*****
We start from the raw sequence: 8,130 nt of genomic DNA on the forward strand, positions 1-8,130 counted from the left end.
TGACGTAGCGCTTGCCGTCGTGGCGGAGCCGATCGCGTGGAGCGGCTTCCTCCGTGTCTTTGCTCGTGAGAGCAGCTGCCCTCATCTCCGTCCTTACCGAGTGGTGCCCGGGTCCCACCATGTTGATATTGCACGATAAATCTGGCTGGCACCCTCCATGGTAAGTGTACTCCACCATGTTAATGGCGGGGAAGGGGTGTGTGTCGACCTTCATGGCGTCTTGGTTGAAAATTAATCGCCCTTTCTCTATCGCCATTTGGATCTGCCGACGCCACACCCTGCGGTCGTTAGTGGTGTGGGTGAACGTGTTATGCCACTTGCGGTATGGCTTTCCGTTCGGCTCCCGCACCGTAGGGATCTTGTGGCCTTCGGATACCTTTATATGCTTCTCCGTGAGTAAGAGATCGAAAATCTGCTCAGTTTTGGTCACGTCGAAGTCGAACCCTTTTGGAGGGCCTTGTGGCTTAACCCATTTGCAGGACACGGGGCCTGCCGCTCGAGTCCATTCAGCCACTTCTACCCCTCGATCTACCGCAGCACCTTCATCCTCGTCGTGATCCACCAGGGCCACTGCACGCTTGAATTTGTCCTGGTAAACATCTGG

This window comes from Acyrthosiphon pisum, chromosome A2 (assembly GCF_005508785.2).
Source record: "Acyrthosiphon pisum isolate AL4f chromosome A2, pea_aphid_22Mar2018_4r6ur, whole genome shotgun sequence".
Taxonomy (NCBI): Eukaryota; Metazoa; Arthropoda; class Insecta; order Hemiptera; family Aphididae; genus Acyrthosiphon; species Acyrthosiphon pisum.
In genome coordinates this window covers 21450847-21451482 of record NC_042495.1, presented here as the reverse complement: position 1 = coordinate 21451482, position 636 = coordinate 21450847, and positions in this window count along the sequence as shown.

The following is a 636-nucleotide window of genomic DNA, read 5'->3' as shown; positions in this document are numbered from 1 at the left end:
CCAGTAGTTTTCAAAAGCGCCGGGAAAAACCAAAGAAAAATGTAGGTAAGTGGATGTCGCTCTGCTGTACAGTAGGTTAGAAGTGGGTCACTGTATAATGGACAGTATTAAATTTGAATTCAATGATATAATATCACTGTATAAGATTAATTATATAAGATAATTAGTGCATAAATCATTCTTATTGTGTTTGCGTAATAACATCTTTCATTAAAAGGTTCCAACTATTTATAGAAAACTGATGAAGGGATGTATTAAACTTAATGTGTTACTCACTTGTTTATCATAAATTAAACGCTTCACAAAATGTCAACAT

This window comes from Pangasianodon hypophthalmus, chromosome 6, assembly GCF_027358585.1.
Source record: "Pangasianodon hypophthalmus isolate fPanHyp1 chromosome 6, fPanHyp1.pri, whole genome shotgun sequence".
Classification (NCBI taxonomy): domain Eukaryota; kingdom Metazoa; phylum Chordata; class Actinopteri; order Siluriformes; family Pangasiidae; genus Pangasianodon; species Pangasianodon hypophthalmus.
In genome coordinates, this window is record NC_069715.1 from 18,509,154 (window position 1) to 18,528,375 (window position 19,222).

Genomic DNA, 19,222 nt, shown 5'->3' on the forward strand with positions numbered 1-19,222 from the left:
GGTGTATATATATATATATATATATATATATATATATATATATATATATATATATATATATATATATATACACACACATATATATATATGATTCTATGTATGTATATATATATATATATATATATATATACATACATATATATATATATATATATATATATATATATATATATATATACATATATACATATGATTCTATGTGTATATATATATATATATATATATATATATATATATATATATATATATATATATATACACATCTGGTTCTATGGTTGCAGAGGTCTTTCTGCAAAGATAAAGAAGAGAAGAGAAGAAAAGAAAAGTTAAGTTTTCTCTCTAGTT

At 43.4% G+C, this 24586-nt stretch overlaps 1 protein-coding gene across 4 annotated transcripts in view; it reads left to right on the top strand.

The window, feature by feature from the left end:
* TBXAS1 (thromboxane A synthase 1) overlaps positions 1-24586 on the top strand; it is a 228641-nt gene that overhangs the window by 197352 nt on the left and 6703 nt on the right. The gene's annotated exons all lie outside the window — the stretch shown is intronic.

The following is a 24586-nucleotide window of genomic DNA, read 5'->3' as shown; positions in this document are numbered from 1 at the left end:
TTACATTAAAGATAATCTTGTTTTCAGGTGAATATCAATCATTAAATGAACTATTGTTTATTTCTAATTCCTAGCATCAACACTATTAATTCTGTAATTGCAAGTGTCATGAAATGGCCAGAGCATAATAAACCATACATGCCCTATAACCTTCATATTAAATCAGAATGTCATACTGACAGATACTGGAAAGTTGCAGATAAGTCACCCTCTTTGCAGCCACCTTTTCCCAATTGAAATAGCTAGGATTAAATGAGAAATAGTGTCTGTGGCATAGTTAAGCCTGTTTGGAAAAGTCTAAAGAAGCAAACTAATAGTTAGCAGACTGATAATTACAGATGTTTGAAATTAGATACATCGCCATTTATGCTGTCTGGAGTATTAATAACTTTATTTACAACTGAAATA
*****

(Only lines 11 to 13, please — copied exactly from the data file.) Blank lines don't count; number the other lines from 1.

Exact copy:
Classification (NCBI taxonomy): domain Eukaryota; kingdom Metazoa; phylum Chordata; class Actinopteri; order Siluriformes; family Pangasiidae; genus Pangasianodon; species Pangasianodon hypophthalmus.
In genome coordinates, this window is record NC_069715.1 from 18,509,154 (window position 1) to 18,528,375 (window position 19,222).

Genomic DNA, 19,222 nt, shown 5'->3' on the forward strand with positions numbered 1-19,222 from the left: